Spatial clustering of tumor cells

MIKAIA Spatial Clustering App

Tumor cells dynamically interact with their microenvironment to stimulate cancer development, progression, and metastasis. To understand the biology of the tumor-immune interactions, it is essential to identify tumoral, immune, and non-immune cell types and their spatial distribution. Cells can be more or less equally distributed across the tissue or assume a very compartmentalized organization. In order to quantify spatial clustering of cell types we make distinct tools available in the MIKAIA software. In this MIKAIA University application note, we demonstrate how spatial cell clustering can be analyzed with the help of the MIKAIA Spatial Clustering App and the IHC Cell Detection App.

What do we mean by Spatial Clustering?

By spatial clustering we mean that adjacent cells are grouped into a cluster. The cluster definition is configured by the user and only comprises two numbers: the maximum distance of two cells that belong to the same cluster (in µm) and the minimum number of cells in a single cluster. The algorithm is easily explained: It starts at one cell (cluster size = 1) and checks in its near vicinity (radius = distance threshold) if another cell is present. If that is the case, the cell is added to the same cluster and the search for further nearby cells begins again. This continues until all cells have been assigned to a cluster. Subsequently, clusters that contain less than the required amount of cells are removed.

Detection of positive cells

First, select the IHC Cell Detection App to detect positive cells in the outlined tissue, e.g., in this example FoxP3+ T-cells in an IHC-stained lung section. As FoxP3+ cells present as small, relatively dark solidly filled cells in the DAB channel, the IHC Cell Detection App’s “marker mode” is best suited, as it directly detects cells in the unmixed DAB channel. Next, the sensitivity for counting detected cells as “positive” is adjusted. To this end, it is helpful to temporarily enable that negative cells are displayed as well, in order to find the best positivity threshold. Afterwards, parameters and settings can be stored by creating a new configuration preset. We call it “FoxP3 lung”.

Search for Clusters by use of the IHC Cell Detection App

In the next step, we would like to define specific cell clusters and their spatial localization in the “FoxP3 lung”. Cell Clusters can be directly determined in a post-processing step in the IHC Cell Detection App. Therefore, enable the “Group into Clusters” button and adjust cluster setting according to your needs. The app outlines each cluster and reports the number of objects contained in each cluster in the annotation text. Cluster analysis can be done for single ROIs, an entire slide, or an entire dataset (Batch analysis).

The Results pane shows cell density in cells/mm2 and detected cells are visualized in a scatter plot. Additionally, a table displays the number of clusters and amount of cells within each cluster. Results can easily be exported into a CSV file that can be opened by Microsoft Excel.

Search for Clusters by use of the Spatial Clustering App

If cluster settings are not clear at the beginning or you would like to try out different settings, cluster analysis can also be performed in the Spatial Clustering App. First, detect positive cells without enabling the “Group into Clusters” button in the IHC Cell Detection as described previously. Save the settings as a preset and switch to the Spatial Clustering App. Then, select the annotation classes that contain the objects which shall be clustered, e.g., the FoxP3+ T-cells, and adjust the cluster definition settings as you need them. The Spatial Clustering App then groups cells or other annotation objects into clusters. The clustering only takes a few seconds, even for thousands of cells. The app outlines each cluster and reports the number of contained objects. Two adjacent cells are grouped into a cluster when their distance is less than the user-defined threshold (in µm). Additionally, a minimum number of objects per cluster can be required.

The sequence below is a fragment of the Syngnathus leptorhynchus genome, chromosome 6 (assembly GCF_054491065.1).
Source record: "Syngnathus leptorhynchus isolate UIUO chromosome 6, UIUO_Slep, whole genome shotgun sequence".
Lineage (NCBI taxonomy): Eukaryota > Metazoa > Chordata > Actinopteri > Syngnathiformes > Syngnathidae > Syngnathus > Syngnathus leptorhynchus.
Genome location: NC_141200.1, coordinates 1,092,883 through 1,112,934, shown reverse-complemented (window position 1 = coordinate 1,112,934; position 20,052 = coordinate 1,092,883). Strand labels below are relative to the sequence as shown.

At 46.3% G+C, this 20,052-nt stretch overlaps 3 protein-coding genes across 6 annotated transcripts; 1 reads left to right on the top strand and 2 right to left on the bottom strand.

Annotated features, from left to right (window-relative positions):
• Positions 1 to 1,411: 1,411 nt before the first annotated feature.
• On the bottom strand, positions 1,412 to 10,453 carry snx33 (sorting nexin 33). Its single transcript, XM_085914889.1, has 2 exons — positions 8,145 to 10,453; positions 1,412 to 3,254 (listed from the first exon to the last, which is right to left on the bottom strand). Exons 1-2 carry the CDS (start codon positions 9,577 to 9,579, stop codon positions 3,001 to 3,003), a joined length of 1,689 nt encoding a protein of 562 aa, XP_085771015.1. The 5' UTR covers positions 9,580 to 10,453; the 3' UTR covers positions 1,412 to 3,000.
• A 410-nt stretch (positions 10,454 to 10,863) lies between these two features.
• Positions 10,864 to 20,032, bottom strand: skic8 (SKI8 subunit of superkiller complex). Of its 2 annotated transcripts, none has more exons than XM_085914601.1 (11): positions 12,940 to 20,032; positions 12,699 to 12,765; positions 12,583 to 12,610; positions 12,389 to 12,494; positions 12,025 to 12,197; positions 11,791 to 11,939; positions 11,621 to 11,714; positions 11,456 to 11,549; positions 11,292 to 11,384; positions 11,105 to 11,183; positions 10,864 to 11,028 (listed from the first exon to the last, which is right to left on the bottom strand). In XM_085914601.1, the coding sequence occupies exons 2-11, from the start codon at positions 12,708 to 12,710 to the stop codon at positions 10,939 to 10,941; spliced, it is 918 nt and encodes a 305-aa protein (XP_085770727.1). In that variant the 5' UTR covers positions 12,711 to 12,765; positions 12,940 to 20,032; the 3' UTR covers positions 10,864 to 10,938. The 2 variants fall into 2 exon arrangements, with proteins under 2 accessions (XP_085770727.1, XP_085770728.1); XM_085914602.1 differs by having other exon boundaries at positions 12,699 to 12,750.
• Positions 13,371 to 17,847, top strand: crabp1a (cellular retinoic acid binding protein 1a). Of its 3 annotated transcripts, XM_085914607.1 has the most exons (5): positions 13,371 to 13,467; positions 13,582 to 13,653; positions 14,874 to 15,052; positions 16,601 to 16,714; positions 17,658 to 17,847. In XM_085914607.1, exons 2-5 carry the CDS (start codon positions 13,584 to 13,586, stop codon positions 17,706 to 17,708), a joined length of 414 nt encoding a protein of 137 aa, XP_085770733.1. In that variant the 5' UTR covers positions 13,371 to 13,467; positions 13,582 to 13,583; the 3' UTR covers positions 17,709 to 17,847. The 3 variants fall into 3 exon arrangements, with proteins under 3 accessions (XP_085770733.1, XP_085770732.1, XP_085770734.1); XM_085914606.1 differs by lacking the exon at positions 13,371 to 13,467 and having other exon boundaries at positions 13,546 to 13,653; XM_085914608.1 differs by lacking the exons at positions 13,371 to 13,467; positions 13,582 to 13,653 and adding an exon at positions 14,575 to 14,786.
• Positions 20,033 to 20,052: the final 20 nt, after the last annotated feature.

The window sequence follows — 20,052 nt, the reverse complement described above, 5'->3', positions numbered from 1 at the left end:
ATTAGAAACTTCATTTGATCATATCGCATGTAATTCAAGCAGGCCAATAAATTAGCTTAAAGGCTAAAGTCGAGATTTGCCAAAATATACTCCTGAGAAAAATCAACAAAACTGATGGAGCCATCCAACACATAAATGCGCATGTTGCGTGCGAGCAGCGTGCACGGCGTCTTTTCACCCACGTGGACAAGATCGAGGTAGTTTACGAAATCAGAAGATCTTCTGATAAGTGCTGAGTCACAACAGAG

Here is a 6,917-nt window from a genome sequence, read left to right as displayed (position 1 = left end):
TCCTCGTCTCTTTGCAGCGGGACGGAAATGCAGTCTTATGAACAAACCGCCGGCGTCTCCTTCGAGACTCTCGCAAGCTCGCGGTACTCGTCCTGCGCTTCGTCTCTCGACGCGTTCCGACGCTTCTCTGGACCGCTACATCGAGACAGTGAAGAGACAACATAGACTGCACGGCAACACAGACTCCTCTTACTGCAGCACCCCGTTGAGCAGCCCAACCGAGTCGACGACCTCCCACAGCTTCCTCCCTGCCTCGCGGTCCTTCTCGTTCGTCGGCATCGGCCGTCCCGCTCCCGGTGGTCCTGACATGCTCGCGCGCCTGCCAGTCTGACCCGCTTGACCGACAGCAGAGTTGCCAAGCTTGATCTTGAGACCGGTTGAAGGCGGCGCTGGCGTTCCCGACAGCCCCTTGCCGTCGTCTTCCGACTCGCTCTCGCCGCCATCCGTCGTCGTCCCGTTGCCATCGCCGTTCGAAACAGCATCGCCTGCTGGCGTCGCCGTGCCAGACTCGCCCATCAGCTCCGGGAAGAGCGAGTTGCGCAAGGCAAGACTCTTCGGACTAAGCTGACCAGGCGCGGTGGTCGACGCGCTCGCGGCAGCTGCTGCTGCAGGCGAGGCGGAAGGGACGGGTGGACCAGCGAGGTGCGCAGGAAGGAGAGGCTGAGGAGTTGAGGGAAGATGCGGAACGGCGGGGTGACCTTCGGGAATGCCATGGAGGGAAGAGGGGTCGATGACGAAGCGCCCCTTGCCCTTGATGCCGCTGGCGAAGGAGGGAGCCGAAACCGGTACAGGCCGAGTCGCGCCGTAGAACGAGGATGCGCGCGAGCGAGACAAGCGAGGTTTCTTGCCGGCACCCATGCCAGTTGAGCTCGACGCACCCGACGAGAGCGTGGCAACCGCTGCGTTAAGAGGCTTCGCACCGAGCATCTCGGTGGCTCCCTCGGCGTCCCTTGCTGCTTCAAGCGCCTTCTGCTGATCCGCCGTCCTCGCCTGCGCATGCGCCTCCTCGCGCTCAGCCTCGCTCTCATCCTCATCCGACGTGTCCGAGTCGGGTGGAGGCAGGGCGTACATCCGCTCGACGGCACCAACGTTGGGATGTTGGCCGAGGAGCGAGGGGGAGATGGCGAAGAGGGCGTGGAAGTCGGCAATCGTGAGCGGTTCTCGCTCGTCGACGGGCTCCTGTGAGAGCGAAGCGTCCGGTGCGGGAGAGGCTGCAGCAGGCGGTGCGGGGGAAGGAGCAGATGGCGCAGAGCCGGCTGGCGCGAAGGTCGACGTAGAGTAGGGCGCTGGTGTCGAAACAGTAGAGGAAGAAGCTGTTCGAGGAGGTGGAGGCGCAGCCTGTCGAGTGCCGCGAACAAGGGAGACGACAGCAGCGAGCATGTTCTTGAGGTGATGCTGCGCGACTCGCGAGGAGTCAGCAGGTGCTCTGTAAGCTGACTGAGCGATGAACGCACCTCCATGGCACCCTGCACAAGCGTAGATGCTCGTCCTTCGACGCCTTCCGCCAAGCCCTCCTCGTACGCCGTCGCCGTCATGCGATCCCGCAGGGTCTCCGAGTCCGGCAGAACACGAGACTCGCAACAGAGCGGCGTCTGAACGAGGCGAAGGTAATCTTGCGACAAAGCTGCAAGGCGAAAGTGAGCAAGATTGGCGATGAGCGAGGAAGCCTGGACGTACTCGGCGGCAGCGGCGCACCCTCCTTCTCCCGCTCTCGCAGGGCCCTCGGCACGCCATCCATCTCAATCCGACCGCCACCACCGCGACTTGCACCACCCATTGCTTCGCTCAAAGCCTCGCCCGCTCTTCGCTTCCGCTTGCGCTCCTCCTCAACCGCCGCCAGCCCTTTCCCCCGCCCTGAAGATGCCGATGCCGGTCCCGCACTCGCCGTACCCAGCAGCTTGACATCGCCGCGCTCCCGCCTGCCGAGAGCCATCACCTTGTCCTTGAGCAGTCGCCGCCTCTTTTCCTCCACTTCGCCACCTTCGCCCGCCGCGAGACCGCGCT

The Results pane shows a bar chart that visualizes the number of clusters and amount of cells within each cluster. These quantitative results can easily be exported into a CSV file that can be opened by Microsoft Excel.

Alternative Analysis: Hotspots search

An alternative post-processing algorithm that follows a cell detection is the hotspot search. One or multiple hotspots can be sought after the cell analysis has been carried out. Hotspots can be determined in a post-processing step in the IHC Cell Detection App. Alternatively, it can be started at any time via the “Hotspot” Button in the main toolbar. This feature automatically locates a circular hotspot of a user-defined diameter (e.g., 1000 µm) that contains the highest number of cells in any of the enabled annotation classes. The hotspot is always circular.  It is possible to display the top N hotspots (“# Hotspots”) or all hotspots containing at least N cells (“Min. # per Hotspots”). These constraints can be applied individually or in combination.  A cell will only ever be counted towards a single hotspot even if two hotspots overlap. The number of annotations contained in the hotspot is indicated by the annotation text of the hotspot.

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Nathalie Falk

Nathalie is a molecular biologist with a PhD in neurobiology and postdoctoral experience in immunology and nephrology. After changing fields, she is currently studying psychology and gaining experience in content creation at Fraunhofer IIS.

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